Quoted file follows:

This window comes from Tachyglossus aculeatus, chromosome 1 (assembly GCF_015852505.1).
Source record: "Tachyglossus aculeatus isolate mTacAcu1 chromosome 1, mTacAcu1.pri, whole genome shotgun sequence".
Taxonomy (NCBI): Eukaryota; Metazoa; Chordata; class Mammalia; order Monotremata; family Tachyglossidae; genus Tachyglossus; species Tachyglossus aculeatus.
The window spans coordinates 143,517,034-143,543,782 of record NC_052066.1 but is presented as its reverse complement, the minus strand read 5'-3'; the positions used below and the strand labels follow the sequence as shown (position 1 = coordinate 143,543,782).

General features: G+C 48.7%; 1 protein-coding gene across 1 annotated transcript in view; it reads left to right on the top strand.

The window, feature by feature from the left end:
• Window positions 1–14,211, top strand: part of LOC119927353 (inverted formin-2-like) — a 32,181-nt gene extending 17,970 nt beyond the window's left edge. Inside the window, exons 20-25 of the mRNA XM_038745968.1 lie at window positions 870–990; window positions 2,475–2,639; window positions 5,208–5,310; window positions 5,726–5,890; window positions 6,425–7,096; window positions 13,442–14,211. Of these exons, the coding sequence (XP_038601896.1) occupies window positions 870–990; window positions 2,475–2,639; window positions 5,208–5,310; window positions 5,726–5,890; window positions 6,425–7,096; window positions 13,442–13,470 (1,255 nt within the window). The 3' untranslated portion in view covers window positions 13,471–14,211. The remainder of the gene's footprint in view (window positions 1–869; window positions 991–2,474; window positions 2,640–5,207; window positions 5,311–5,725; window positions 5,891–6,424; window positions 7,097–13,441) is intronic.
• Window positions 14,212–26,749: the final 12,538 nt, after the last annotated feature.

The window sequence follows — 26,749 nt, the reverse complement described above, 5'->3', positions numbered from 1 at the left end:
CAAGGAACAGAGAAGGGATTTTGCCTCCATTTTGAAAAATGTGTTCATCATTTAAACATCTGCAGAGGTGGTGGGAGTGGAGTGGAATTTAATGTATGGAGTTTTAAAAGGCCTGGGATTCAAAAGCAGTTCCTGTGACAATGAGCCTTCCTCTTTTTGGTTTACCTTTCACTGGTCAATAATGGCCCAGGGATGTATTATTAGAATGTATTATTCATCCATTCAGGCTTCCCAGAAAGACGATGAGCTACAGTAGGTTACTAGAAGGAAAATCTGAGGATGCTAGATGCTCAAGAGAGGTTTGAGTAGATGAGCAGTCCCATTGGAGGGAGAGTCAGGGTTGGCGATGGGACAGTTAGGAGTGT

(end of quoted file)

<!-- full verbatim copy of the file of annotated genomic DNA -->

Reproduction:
This window comes from Tachyglossus aculeatus, chromosome 1 (assembly GCF_015852505.1).
Source record: "Tachyglossus aculeatus isolate mTacAcu1 chromosome 1, mTacAcu1.pri, whole genome shotgun sequence".
Taxonomy (NCBI): Eukaryota; Metazoa; Chordata; class Mammalia; order Monotremata; family Tachyglossidae; genus Tachyglossus; species Tachyglossus aculeatus.
The window spans coordinates 143,517,034-143,543,782 of record NC_052066.1 but is presented as its reverse complement, the minus strand read 5'-3'; the positions used below and the strand labels follow the sequence as shown (position 1 = coordinate 143,543,782).

General features: G+C 48.7%; 1 protein-coding gene across 1 annotated transcript in view; it reads left to right on the top strand.

The window, feature by feature from the left end:
• Window positions 1–14,211, top strand: part of LOC119927353 (inverted formin-2-like) — a 32,181-nt gene extending 17,970 nt beyond the window's left edge. Inside the window, exons 20-25 of the mRNA XM_038745968.1 lie at window positions 870–990; window positions 2,475–2,639; window positions 5,208–5,310; window positions 5,726–5,890; window positions 6,425–7,096; window positions 13,442–14,211. Of these exons, the coding sequence (XP_038601896.1) occupies window positions 870–990; window positions 2,475–2,639; window positions 5,208–5,310; window positions 5,726–5,890; window positions 6,425–7,096; window positions 13,442–13,470 (1,255 nt within the window). The 3' untranslated portion in view covers window positions 13,471–14,211. The remainder of the gene's footprint in view (window positions 1–869; window positions 991–2,474; window positions 2,640–5,207; window positions 5,311–5,725; window positions 5,891–6,424; window positions 7,097–13,441) is intronic.
• Window positions 14,212–26,749: the final 12,538 nt, after the last annotated feature.

The window sequence follows — 26,749 nt, the reverse complement described above, 5'->3', positions numbered from 1 at the left end:
CAAGGAACAGAGAAGGGATTTTGCCTCCATTTTGAAAAATGTGTTCATCATTTAAACATCTGCAGAGGTGGTGGGAGTGGAGTGGAATTTAATGTATGGAGTTTTAAAAGGCCTGGGATTCAAAAGCAGTTCCTGTGACAATGAGCCTTCCTCTTTTTGGTTTACCTTTCACTGGTCAATAATGGCCCAGGGATGTATTATTAGAATGTATTATTCATCCATTCAGGCTTCCCAGAAAGACGATGAGCTACAGTAGGTTACTAGAAGGAAAATCTGAGGATGCTAGATGCTCAAGAGAGGTTTGAGTAGATGAGCAGTCCCATTGGAGGGAGAGTCAGGGTTGGCGATGGGACAGTTAGGAGTGT